I find that all of these are a compromise of one sort or the other.  None of these will produce as natural of a sound as a good microphone.  Sometimes that’s just not possible so the pickup is a must for most stage performers.  If someone from a music store tells you a certain brand of pickup is the best, walk out.  There is no best, try them all out in a guitar that is closest to what you have.

Now, enough procrastination… on with the install.

If you’re using a sound hole pickup, you can simply run the cable out the sound hole and be done.  The Dean Markley Pro-Mag is such a pickup.  Not all of the sound hole pickups are like this. The higher end LR Baggs and Sunrise use an end jack strap button.

For most pickups there are three steps in installation:  First, for the under saddle variety you must drill an appropriate hole for the pickup wire.  The piezo units come in two sizes, 3/32″ and 1/8″. Pick the one that fits your saddle slot.  Fishman’s have the lead at the end of the pckup,  Schertler’s have a rectangular lead in the middle and some like the DTar have a coaxial cable that has to have a hole drilled at a 45 degree angle so as not to kink the cable.  This brings me to the next step in fitting.  Some DTar’s (Timberline model) and the Highlander pickup have a round cable and the bottom of the saddle slot has to be altered to fit.  This means you will have to have the correct router bit and make or buy a jig to route the slot properly.  This should only be attempted by someone who knows what he or she is doing.  It’s pretty easy to muck up things.

If we simply put the saddle back in, the action will be to high so we must take away material from the saddle in the same amount as the thickness of the pickup.  Sand paper on a piece of glass is the simplest way to accomplish this.  Be sure you maintain a flat and true surface on the bottom.  If the saddle does not contact the pickup evenly your sound will suffer.

The next step is to install the end jack.  If you don’t have a strap button on your guitar it’s simply a matter of drilling the correct size hole.  This is usually 15/32″ or 1/2″ depending on the brand of pickup.  Make sure of your position and use a center punch to mark the location.  Then use a brad point drill to drill the hole, taking care to keep it straight and true.  If you have a strap button this becomes much more difficult as your drill bit has no starting place.  DO NOT under any circumstances try to free hand this operation.  You can crack the end block!  The simple solution is to buy a step reamer for your drill which will take the tapered hole and enlarge it to the right size.  These are expensive at about $70, so unless you’re doing a lot of them, you can take a wooden end pin and cut it off at the point it is even with the body.  Then you can safely drill the hole.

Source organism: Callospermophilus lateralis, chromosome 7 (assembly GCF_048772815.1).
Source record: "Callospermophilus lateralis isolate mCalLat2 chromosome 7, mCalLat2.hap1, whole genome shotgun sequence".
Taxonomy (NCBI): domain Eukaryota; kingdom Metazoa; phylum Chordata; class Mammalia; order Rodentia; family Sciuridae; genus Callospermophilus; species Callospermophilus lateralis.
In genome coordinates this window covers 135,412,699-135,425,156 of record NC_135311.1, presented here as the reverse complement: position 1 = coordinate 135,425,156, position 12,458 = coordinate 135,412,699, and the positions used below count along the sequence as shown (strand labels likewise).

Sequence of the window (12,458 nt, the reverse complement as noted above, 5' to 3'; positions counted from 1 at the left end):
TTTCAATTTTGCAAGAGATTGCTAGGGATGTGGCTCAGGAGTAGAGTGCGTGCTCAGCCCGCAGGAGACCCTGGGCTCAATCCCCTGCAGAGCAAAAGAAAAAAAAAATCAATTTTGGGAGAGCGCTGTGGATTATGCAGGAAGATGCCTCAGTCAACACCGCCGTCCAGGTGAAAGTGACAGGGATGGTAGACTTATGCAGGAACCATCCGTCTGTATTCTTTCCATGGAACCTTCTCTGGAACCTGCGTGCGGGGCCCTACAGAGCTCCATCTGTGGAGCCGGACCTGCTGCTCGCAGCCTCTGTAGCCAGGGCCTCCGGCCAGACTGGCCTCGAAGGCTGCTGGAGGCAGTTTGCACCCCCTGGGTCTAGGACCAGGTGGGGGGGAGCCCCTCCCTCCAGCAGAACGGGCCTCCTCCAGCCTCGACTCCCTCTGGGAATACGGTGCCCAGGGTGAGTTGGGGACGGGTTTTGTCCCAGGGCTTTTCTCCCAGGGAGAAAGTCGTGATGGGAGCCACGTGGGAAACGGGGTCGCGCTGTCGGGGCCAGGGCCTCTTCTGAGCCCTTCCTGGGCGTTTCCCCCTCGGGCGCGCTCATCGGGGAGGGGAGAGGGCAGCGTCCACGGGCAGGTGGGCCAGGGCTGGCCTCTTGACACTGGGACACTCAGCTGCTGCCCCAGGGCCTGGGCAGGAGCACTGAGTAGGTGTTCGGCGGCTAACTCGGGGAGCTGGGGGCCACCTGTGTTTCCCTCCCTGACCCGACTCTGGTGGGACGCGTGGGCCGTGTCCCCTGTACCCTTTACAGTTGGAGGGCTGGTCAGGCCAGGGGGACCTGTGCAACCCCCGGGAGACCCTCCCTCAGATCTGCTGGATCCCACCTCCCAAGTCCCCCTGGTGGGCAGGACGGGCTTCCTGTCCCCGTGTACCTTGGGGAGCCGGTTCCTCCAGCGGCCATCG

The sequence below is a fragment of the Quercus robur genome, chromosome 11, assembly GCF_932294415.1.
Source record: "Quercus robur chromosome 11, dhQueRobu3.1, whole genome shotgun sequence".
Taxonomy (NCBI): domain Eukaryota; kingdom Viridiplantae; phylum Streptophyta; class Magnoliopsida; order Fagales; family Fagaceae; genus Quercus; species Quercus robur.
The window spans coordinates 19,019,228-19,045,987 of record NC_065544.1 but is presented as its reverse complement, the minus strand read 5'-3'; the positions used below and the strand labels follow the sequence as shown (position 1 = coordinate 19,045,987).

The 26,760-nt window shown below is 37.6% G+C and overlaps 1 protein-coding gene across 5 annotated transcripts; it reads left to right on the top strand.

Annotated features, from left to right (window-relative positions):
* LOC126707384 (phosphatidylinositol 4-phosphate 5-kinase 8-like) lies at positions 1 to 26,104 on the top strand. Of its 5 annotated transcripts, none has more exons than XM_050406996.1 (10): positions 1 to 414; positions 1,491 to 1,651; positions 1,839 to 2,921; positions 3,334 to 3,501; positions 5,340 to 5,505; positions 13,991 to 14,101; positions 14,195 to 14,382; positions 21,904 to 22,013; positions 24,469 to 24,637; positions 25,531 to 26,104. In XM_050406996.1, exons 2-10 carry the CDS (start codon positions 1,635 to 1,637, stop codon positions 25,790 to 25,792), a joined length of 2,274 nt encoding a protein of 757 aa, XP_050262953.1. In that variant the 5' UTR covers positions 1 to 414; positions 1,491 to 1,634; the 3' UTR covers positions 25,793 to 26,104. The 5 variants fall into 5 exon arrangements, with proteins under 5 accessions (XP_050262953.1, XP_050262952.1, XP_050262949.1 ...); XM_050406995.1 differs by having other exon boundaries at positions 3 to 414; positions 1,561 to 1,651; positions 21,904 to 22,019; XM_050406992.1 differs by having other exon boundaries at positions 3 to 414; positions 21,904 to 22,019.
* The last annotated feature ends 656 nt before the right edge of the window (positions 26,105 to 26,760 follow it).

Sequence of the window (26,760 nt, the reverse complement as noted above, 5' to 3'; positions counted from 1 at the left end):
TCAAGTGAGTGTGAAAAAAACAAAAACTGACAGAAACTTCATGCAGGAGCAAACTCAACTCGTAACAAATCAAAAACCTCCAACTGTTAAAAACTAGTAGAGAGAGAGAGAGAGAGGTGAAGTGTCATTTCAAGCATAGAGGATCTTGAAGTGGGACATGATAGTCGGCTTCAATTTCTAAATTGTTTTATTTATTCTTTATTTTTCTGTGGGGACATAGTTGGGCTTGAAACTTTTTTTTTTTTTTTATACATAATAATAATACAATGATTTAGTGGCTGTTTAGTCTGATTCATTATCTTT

Some guitars such as late model Taylor’s have an end pin that is all ready for the end jack, just unscrew the end pin and install the jack.

If you’re using a DTar Load n Lock where the battery is in the end jack, the drill size is 7/8″ and this is the only method to use.  As always make sure your tools are sharp and do not use regular drill or spade bits as this will not end well.

You must now connect the pickup to the end jack.  Some models are a simple 1/8″ jack (DTar), others (Fishman) require you solder the connection.

Set the inside nut to fit the thickness of the end block.  Most end blocks are a pretty consistent 3/4″ but I have encountered some Martin’s from the late seventies and early eighties that have end blocks over an 1″ thick.  If this is the case it’s best left to a professional luthier.

The last thing is to set the battery box.  Usually it’s got a clip or bag that attaches to the back or head block with self sticking Velcro.  Clean the surface of the wood with alcohol or naptha to insure good adhesion.  Use the wire guides to do the same with the wires left dangling.

This should work for most set ups.  Good luck and see you next time.

Replacing tuning machines.

This is one of those projects that, on the face of it, looks simple but it’s one I’ve seen botched more than a few times.

If you’re replacing your tuners with ones that are exactly a match then it’s a simple matter of just taking the existing tuning machines off and dropping the new ones in.  This is rarely the case.  Usually upgrades are what you’re after and that can be challenging.